This Journey Called Motherhood
By Tara YKIHAYHT on July 23, 2012
The other night I was making a mental list of all the things I needed to get done. Laundry, grocery shopping, dressers need cleaned out, windows are filthy, you all know what I mean. Once I started making this list, all I could think about was how hard it is to get all these things accomplished, ever. This in turn led me to think about how in the world would I get these things done if I was working. Gone for 8+ hours, 5 days a week? Damn, I'd be screwed.
Once upon a time, I had a full time job. It seems like so long ago, but I guess if I consider it in mommy years, it is. I have not had a "paying" full-time job since I had kids. The first year of Mini-Me's life I taught part time, and even that was difficult and I only had ONE kid then. I honestly, and at the risk of sounding cliche, don't know how full-time working mothers do it. Not that in many ways we aren't ALL "working" mothers, but I have a hard enough time keeping up with the house while being in it, or around it, all day. I just can't imagine being gone all day and still being responsible for all the things that I already do around here. What I am saying here is that I have SO MUCH RESPECT for those of you who leave your house every day and head to an office, or classroom, or wherever you may work. So many of the arguments I have read as of late about these so called "mommy wars" seem to pit working moms against stay at home moms. I seriously don't get it. I didn't know we were fighting against each other.
Most of the time you read articles about how working mothers are neglecting their children because they ship them off to day care all day, or how stay-at-home mothers have clingy, whiny, pansy-ass kids, blah, blah, blah. Why does it have to be an old fashioned pissing contest between working mothers (either working in an office, or working from home) and stay at home moms? In actuality, aren't we all, as some say, "just" mothers? Ugh, I can't stand that statement. I mean really, "just" a mother? I am "just" working my ass off to raise five functioning adults. Five little people that I hope someday can take care of themselves and raise more functioning adults, and when the time comes can take care of me just as I have taken care of them. I am not "just" a maid, a chef, a chauffeur, a counselor, a teacher, a fashion consultant, a barber, a laundress. I am a mother, a wife, a woman. I am all this that has been put together into one package and sent on a journey. This journey is not one to be taken lightly, and definitely one that should not have to be taken alone. It requires support and encouragement in order to be successful, not negativity and harsh words.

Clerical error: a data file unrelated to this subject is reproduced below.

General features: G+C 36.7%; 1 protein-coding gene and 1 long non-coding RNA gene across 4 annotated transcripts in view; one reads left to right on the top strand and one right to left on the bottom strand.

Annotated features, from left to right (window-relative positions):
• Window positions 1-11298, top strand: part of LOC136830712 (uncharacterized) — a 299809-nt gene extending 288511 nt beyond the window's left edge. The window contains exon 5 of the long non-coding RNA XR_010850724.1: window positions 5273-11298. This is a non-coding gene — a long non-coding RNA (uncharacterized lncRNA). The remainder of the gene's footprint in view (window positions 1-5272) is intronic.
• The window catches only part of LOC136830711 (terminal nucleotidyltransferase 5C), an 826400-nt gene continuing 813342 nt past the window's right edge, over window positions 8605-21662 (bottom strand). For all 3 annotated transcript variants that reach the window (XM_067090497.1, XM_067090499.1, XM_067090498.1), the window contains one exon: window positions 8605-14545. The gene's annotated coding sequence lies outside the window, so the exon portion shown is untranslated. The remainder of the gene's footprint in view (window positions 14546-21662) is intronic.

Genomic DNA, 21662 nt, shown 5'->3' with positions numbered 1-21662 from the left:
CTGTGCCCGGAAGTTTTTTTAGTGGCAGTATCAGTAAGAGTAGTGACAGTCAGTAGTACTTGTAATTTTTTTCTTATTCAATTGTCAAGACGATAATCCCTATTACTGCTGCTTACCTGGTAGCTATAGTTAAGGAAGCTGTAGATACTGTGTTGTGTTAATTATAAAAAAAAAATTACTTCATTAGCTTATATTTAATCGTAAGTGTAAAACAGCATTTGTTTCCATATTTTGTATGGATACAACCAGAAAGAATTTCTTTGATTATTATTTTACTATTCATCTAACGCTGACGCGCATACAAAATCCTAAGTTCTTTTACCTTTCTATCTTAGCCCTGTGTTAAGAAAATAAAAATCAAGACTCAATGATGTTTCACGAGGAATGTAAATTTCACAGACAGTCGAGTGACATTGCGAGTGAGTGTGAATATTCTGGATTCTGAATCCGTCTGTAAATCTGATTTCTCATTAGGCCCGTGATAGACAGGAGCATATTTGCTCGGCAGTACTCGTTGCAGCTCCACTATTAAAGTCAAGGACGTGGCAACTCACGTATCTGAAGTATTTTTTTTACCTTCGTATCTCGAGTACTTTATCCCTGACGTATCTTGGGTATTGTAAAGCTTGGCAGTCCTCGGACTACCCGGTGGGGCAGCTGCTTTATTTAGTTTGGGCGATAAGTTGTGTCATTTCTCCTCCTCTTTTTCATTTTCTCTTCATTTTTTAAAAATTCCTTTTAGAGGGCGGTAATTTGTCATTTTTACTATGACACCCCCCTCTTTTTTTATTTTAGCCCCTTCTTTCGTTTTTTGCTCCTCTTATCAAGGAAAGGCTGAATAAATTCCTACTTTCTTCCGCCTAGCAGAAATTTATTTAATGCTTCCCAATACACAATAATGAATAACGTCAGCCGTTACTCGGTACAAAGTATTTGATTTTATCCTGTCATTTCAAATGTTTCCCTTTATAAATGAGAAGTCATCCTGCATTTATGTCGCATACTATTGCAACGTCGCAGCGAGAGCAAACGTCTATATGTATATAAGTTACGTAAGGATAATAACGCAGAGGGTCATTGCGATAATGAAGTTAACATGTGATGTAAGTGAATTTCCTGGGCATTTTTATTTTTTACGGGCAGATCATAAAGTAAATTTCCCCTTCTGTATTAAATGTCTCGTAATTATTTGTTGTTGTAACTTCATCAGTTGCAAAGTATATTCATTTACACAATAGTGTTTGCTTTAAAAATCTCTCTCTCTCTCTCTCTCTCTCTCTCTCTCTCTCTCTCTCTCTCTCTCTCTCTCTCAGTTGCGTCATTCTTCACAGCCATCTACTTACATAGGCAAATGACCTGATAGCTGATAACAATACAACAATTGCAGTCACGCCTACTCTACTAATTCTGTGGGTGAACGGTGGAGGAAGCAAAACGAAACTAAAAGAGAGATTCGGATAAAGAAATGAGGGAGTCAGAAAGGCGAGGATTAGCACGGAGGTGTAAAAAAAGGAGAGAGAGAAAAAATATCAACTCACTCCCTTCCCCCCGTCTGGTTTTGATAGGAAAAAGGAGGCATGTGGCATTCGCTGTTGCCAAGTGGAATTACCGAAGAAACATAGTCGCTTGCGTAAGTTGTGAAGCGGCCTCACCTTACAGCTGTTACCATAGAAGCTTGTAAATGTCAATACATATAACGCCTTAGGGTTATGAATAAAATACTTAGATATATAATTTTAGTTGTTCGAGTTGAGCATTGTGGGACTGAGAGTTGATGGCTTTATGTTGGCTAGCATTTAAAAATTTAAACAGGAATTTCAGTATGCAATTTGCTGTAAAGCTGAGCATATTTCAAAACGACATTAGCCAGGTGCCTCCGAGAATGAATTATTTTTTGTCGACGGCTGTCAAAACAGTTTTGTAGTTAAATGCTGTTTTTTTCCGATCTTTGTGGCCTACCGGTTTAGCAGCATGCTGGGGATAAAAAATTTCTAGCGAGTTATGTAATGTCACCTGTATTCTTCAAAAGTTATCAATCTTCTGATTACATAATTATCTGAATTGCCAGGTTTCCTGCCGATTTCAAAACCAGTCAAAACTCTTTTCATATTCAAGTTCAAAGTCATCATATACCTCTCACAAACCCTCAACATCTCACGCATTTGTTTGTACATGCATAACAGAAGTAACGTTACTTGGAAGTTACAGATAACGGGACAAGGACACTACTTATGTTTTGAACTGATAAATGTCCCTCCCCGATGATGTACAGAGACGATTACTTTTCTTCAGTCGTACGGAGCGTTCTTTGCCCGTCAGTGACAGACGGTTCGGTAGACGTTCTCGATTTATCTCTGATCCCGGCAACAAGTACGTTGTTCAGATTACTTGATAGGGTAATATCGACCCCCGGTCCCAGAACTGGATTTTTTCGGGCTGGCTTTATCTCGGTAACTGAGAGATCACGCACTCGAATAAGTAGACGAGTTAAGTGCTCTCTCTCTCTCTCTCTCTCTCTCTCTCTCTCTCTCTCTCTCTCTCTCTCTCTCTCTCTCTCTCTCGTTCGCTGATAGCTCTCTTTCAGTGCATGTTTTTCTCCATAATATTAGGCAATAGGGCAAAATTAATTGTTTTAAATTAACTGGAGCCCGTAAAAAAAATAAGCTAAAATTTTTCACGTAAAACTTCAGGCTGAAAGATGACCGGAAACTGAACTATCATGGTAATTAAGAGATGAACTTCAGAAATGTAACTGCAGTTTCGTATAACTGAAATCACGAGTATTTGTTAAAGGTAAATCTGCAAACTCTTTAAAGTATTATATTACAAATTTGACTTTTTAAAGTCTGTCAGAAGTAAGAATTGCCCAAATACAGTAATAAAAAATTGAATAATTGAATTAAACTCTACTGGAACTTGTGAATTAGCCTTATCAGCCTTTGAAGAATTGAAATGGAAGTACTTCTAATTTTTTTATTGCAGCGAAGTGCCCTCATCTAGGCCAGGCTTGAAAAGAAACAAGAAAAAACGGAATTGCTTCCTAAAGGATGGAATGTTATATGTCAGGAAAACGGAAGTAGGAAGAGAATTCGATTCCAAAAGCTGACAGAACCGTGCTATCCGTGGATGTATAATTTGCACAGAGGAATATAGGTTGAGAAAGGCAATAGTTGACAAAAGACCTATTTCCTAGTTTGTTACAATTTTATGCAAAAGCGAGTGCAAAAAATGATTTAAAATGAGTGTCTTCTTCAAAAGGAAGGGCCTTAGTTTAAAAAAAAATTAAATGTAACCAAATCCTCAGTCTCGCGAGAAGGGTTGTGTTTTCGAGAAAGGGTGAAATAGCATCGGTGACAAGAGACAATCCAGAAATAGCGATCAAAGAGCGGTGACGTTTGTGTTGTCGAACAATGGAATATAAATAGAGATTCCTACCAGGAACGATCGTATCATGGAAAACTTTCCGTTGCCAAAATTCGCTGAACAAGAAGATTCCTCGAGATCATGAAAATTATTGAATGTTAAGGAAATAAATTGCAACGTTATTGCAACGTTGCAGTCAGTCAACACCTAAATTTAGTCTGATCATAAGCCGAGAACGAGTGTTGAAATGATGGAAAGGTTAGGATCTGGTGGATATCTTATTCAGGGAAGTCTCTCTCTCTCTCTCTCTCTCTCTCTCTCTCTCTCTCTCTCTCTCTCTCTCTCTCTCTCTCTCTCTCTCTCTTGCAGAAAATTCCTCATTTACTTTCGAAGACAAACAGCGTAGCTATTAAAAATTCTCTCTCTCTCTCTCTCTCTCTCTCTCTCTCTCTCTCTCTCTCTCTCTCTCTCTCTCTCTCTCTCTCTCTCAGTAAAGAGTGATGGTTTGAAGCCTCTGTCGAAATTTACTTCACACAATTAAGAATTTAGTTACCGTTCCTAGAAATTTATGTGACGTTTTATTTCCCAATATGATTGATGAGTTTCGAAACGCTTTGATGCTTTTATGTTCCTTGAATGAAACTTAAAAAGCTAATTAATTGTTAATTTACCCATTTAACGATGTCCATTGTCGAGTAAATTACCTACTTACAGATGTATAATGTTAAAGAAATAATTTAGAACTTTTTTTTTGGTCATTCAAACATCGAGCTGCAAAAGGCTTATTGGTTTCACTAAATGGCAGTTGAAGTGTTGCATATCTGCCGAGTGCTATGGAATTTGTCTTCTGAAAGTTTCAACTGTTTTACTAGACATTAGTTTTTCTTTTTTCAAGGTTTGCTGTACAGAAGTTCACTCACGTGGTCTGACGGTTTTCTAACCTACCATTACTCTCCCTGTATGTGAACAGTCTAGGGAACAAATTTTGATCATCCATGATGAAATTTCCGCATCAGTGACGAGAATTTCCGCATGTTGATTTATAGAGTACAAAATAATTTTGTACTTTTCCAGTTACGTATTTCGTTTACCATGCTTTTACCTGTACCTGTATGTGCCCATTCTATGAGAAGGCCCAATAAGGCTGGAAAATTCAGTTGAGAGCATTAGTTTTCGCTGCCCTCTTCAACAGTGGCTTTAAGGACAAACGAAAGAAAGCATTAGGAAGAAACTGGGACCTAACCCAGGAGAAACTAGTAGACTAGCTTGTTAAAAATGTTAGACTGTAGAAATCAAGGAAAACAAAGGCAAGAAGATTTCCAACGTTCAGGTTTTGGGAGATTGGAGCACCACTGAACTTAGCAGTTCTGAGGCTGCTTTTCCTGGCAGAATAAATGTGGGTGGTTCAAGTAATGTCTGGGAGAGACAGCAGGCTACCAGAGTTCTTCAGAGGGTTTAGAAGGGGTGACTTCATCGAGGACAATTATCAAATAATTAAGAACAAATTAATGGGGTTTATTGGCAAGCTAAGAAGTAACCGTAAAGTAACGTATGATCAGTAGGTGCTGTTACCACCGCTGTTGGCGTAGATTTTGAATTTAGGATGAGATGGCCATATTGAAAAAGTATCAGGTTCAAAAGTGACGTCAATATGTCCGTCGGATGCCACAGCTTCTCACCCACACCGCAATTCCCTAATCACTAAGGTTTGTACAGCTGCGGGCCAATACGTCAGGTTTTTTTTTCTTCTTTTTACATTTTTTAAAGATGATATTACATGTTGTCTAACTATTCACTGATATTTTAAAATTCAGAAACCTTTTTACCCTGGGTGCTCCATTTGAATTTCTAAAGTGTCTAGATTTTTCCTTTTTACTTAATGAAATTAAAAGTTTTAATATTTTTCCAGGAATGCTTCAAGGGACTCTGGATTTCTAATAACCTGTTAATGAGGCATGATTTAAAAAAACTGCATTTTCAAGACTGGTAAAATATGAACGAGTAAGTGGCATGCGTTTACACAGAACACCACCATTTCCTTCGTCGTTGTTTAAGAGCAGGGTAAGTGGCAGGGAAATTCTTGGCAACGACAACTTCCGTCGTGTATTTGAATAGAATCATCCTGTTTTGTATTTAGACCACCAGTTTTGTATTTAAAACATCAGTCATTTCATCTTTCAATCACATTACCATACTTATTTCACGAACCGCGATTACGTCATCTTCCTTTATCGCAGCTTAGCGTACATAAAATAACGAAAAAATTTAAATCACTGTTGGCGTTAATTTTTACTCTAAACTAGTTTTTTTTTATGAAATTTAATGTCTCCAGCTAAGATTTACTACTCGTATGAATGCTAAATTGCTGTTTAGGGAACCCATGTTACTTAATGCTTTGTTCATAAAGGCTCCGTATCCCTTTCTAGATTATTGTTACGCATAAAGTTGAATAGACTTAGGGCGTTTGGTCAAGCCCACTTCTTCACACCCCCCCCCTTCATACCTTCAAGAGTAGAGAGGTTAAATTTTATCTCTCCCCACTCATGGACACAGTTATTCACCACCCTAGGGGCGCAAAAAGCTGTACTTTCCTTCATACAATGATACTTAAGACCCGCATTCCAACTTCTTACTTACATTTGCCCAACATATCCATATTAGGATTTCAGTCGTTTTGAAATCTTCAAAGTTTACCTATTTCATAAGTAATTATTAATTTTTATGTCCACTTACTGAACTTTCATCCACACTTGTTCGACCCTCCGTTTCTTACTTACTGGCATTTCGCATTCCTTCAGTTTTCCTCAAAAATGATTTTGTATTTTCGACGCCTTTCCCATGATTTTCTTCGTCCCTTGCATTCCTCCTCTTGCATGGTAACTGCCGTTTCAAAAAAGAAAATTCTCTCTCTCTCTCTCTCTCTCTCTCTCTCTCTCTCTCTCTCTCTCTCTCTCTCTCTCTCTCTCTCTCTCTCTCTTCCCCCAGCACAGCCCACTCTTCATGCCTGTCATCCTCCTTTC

Aren't we more like "super" mom, not "just" a mom?
Artwork by Mini-Me :)
We have all been given the gift of motherhood and it is up to us to nurture that gift. To take this gift and open it and take it on our journey. Why should we have to take this journey alone? Why can't we support each other instead of criticize? I always thought that encouraging words bear more significance than words that are hurtful. This really came to light for me this week when my very dear friend Andrea from Twins Happen bravely wrote this post about her recent trip to Wal-Mart . I feel confident enough in my relationship with her that I think I can accurately say that when she wrote this post, she in no way, shape, or form expected to be berated and put down the way she was not only on her own post, but on Facebook and Mamapedia as well. I give her big KUDOS for not being afraid to write this and for taking the criticism that she has received with nothing but class. I know I have been in this position myself multiple times. Not because I am a bad mother, or because I don't pay attention to my kids. It could be because kids are, what's the word? Oh yeah, KIDS. I know PITA can seem to squeeze his big self right on out of those buckles in 2.0 seconds flat. All it takes is one quick reach to grab something behind me and he is out. I am sure other women have about crapped their pants at some of the things that my kids have done in a store, but I am only doing the best I can. It doesn't mean that I have too many kids. It doesn't mean I am a bad mother. It just means I am a mother. I, like Andrea, never claimed to be the perfect one.
I'm just gonna throw this thought out there; don't you all think it is time to quit being so damn critical and instead become more encouraging of each other? We are all here on the same journey, trying to accomplish the same goal we just all do it in our own ways. I may not parent the same way you do, and we may not see eye-to-eye on every little thing regarding motherhood. Some of you are vegetarians and we are not. Some work outside the home, I do not. Some make sure their kids have helmets, knee and elbow pads when they ride their bikes, I do not. It doesn't mean that you are right or I am right, it just means that we are all different. Last time I checked, being different was not a bad thing, it is what makes us unique and special. I am sure that if we looked hard enough, however, we could find more things that make us similar than things that make us different. Either way, it's time to quit the judgemental snark and support each other in what should be the goal of this journey that we all desire to achieve; to raise fully functioning adults. Adults that have caring hearts and can pay their own damn bills. Adults that know how to treat each other with respect and love. Adults with responsibility. Remember, they are going to be the ones taking care of US someday.
Are YOU up for the challenge?
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